One of the most controversial developments impacting customer service is the move by many organizations around the world to establish customer service functions outside of either their home country or the country in which their customers reside. Called out-sourcing, companies pursue this strategy to both reduce cost and also increase service coverage. For instance, having multiple customer service outlets around the world allows customers to talk via phone with a service person no matter what time of day. The ability to move service to another country is only viable in large part due to technological developments (see Internet Telephone Support).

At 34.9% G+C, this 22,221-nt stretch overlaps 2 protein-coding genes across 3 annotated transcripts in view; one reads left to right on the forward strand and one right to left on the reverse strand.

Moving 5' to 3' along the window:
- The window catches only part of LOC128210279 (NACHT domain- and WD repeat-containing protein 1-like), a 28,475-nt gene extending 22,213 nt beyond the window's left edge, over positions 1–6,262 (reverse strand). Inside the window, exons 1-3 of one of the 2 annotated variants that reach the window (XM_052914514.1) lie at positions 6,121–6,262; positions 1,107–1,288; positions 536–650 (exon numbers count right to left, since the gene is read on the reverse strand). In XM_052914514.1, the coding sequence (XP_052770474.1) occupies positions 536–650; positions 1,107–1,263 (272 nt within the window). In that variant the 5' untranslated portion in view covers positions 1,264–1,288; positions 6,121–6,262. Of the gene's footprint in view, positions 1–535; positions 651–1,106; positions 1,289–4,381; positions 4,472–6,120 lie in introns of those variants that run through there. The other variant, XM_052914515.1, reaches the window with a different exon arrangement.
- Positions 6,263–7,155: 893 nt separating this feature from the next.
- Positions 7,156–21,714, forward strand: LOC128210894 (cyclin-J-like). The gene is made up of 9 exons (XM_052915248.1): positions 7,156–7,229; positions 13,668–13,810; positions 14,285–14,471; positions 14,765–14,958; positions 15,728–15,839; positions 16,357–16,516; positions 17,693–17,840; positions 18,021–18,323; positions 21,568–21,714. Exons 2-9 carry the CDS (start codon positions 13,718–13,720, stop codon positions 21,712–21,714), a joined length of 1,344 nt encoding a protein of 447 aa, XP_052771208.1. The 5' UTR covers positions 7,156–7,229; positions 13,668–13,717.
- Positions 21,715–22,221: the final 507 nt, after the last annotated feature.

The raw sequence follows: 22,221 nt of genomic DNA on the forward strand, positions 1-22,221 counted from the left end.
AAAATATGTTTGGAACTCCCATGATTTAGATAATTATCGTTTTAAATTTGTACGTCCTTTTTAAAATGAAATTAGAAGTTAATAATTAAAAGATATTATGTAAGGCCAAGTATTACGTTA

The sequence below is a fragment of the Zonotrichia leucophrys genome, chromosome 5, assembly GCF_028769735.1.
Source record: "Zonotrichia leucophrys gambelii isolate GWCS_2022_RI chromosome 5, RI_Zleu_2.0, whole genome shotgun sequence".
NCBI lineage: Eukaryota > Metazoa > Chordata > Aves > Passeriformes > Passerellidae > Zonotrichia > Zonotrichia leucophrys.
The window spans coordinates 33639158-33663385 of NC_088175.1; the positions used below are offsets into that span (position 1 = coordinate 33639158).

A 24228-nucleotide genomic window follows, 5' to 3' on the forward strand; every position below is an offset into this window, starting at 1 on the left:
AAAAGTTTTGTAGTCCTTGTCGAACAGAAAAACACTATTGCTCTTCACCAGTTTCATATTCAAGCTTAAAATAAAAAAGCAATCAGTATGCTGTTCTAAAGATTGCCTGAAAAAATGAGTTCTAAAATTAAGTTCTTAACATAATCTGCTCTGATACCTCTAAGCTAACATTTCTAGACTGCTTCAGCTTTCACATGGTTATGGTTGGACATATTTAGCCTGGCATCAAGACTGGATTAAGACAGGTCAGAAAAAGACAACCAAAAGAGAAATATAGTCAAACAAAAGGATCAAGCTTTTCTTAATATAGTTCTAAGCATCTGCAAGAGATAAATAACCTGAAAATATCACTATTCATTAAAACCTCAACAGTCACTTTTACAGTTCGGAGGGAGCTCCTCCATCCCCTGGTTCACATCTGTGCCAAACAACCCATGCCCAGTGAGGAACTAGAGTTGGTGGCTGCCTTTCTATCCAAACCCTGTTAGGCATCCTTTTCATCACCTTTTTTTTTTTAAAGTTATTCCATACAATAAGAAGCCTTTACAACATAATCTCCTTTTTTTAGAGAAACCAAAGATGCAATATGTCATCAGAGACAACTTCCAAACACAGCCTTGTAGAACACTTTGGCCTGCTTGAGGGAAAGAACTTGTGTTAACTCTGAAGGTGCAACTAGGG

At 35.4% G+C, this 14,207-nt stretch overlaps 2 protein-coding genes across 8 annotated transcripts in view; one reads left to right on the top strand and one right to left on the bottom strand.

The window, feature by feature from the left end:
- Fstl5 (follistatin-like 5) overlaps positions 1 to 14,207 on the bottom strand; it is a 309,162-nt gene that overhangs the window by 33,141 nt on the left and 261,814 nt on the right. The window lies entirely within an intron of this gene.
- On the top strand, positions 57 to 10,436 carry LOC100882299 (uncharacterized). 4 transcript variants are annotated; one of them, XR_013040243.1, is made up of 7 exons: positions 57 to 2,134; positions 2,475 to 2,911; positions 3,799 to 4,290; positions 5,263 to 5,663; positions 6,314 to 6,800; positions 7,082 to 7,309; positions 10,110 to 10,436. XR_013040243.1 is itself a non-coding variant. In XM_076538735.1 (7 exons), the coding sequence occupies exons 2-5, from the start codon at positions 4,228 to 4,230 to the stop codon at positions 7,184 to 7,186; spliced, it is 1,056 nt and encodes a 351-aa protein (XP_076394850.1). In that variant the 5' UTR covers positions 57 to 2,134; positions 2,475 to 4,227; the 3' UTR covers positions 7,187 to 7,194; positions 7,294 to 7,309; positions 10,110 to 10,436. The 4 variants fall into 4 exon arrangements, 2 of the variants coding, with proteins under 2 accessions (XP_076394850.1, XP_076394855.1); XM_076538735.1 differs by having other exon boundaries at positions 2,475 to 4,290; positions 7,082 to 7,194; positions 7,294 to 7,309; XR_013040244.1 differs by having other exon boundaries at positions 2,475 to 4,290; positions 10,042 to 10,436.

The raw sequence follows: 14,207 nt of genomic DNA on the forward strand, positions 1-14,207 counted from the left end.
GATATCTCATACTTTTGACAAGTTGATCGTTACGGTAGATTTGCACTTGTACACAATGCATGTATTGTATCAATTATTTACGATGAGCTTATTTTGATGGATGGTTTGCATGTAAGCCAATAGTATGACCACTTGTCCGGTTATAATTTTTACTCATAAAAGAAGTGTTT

But such moves have raised concerns on two fronts. First, many see this trend as leading to a reduction of customer service jobs within a home country. Second, customer service personnel located off-shore may lack sufficient training and often lack an understanding of the conditions within the customers’ local market both of which can affect service levels. At the extreme a poorly managed move to out-source customer service can lead to a decrease in customer satisfaction which in the long-run could affect sales.